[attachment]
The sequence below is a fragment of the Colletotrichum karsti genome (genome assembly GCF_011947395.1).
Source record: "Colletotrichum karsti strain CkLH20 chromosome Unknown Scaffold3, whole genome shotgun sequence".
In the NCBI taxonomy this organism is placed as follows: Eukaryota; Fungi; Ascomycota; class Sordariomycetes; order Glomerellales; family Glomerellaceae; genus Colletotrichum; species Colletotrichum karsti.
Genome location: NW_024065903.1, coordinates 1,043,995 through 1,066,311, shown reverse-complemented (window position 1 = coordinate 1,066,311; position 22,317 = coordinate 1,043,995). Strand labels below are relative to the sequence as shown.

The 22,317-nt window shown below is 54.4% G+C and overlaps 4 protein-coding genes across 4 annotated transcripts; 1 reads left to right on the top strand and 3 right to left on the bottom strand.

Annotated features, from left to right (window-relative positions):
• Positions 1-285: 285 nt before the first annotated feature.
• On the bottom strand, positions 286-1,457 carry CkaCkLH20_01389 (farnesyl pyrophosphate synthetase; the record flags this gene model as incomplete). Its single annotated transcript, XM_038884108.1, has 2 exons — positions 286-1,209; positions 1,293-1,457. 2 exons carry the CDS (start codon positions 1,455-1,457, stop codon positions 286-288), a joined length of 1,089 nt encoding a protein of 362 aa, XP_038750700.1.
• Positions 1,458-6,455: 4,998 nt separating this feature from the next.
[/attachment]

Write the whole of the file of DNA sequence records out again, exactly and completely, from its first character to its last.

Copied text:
The sequence below is a fragment of the Colletotrichum karsti genome (genome assembly GCF_011947395.1).
Source record: "Colletotrichum karsti strain CkLH20 chromosome Unknown Scaffold3, whole genome shotgun sequence".
In the NCBI taxonomy this organism is placed as follows: Eukaryota; Fungi; Ascomycota; class Sordariomycetes; order Glomerellales; family Glomerellaceae; genus Colletotrichum; species Colletotrichum karsti.
Genome location: NW_024065903.1, coordinates 1,043,995 through 1,066,311, shown reverse-complemented (window position 1 = coordinate 1,066,311; position 22,317 = coordinate 1,043,995). Strand labels below are relative to the sequence as shown.

The 22,317-nt window shown below is 54.4% G+C and overlaps 4 protein-coding genes across 4 annotated transcripts; 1 reads left to right on the top strand and 3 right to left on the bottom strand.

Annotated features, from left to right (window-relative positions):
• Positions 1-285: 285 nt before the first annotated feature.
• On the bottom strand, positions 286-1,457 carry CkaCkLH20_01389 (farnesyl pyrophosphate synthetase; the record flags this gene model as incomplete). Its single annotated transcript, XM_038884108.1, has 2 exons — positions 286-1,209; positions 1,293-1,457. 2 exons carry the CDS (start codon positions 1,455-1,457, stop codon positions 286-288), a joined length of 1,089 nt encoding a protein of 362 aa, XP_038750700.1.
• Positions 1,458-6,455: 4,998 nt separating this feature from the next.